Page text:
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Bill would cap UVM's student body until there are more Burlington apartments for rent

A photo of brick buildings seen from up high, with a cloudy sky in the background.
Taylor Dobbs
Vermont Public File
A proposed bill in the Vermont House would cap the number of students that can enroll in the University of Vermont until the rental vacancy rate in Burlington hits 5%.

A new bill aims to hold the University of Vermont accountable for its role in Burlington’s housing crisis.

Burlington’s rental vacancy rate is less than 2%, and one of the lowest in the country.

At the same time, UVM's enrollment has risen and on-campus housing is only guaranteed for freshmen and sophomores. That leaves thousands of students to search for off-campus housing, which puts pressure on the city's rental market.

Rep. Troy Headrick, a Progressive/Democrat who represents Chittenden County, has introduced a bill that would hold the university to enrollment numbers as of July 2023 until the rental vacancy rate reaches 5%.

"We have to convince UVM to stop increasing enrollment because we do not have the rental market that can sustain any additional influx," he said. "It's impacting everybody. It impacts local businesses, it impacts UVM’s ability to recruit and retain staff.”

Bed in a dorm room.
Ben Greenes
Vermont Public
A dorm room at the University of Vermont. According to UVM, the university can house about 5,700 students in nine residential complexes.

Headrick’s bill also aims to improve housing conditions. It would require the university to provide each student with 93 square feet of living space.

All of the co-sponsors of bill, H. 311, are from Burlington.

In an emailed statement, a spokesperson for UVM pushed back on the bill's provision to cap enrollment, saying, "[W]e believe the university is in the best position to determine the enrollment level that serves the needs of our students and allows us to fulfill our land grant mission for the benefit of Vermont," but went on to add UVM has no plans to increase undergraduate enrollment at this time.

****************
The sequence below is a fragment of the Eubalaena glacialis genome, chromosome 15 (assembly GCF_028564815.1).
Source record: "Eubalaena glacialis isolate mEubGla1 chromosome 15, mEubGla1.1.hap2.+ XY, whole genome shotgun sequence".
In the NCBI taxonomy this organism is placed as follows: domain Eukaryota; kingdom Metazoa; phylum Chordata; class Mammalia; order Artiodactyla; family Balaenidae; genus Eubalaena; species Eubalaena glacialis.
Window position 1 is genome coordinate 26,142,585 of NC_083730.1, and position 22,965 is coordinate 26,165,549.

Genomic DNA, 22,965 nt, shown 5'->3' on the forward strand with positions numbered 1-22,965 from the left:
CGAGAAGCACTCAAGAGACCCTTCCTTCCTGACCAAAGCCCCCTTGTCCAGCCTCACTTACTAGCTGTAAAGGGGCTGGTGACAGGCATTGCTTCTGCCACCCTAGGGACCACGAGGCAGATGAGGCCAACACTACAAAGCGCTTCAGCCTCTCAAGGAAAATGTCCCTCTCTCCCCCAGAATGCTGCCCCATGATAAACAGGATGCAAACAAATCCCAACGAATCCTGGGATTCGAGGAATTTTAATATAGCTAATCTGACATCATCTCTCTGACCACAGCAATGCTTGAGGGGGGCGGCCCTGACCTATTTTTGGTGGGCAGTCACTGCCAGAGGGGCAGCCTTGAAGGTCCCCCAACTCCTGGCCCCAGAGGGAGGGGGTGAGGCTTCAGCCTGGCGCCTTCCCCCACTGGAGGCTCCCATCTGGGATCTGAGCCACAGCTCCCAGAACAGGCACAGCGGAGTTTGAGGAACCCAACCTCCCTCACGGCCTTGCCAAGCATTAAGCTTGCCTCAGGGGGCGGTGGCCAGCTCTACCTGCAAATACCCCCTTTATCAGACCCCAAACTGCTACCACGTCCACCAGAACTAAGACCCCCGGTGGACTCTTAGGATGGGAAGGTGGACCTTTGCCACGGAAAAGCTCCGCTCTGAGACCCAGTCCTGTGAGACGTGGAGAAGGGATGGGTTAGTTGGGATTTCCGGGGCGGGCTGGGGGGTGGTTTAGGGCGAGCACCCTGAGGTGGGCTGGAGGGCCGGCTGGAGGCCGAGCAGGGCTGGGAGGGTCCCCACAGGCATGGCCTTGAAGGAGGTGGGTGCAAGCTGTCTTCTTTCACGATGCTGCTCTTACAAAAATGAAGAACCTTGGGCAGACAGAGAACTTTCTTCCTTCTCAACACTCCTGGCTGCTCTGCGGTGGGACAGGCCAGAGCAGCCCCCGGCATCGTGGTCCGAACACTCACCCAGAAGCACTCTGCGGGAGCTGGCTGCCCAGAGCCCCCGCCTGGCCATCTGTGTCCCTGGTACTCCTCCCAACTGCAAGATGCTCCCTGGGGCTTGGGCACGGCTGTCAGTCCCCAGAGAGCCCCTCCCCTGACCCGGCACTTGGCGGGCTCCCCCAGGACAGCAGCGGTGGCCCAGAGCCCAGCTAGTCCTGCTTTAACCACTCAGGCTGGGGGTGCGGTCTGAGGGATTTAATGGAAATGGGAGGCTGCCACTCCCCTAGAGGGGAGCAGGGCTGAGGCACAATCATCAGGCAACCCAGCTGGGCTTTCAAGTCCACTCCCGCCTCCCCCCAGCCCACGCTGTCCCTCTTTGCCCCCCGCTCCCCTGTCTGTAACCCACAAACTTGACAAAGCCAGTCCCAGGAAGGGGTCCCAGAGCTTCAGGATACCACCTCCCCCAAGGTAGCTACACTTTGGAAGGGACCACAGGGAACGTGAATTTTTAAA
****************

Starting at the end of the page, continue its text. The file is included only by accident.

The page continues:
"Low housing inventory has persisted in our region for decades," the statement said. "We are aware of the problem and its impact on our students, faculty, staff, and members of the community, and are eager to do our part to contribute to solutions in Chittenden with other local entities."

The university is in the process of creating more housing, with plans to build around 500 new beds in South Burlington. UVM has also been in talks with the city to build housing on the site of the former Trinity College, which UVM owns. Last month, the Burlington City Council tabled a zoning proposal that would have allowed higher, denser developments at the site, locking the two entities into a stalemate, VTDigger reported.

This story is a collaboration between Vermont Public and the Community News Service. The Community News Service is a student-powered partnership between the University of Vermont’s Reporting & Documentary Storytelling program and community newspapers across Vermont.

Ben Greenes is a junior at the University of Vermont studying psychological science.
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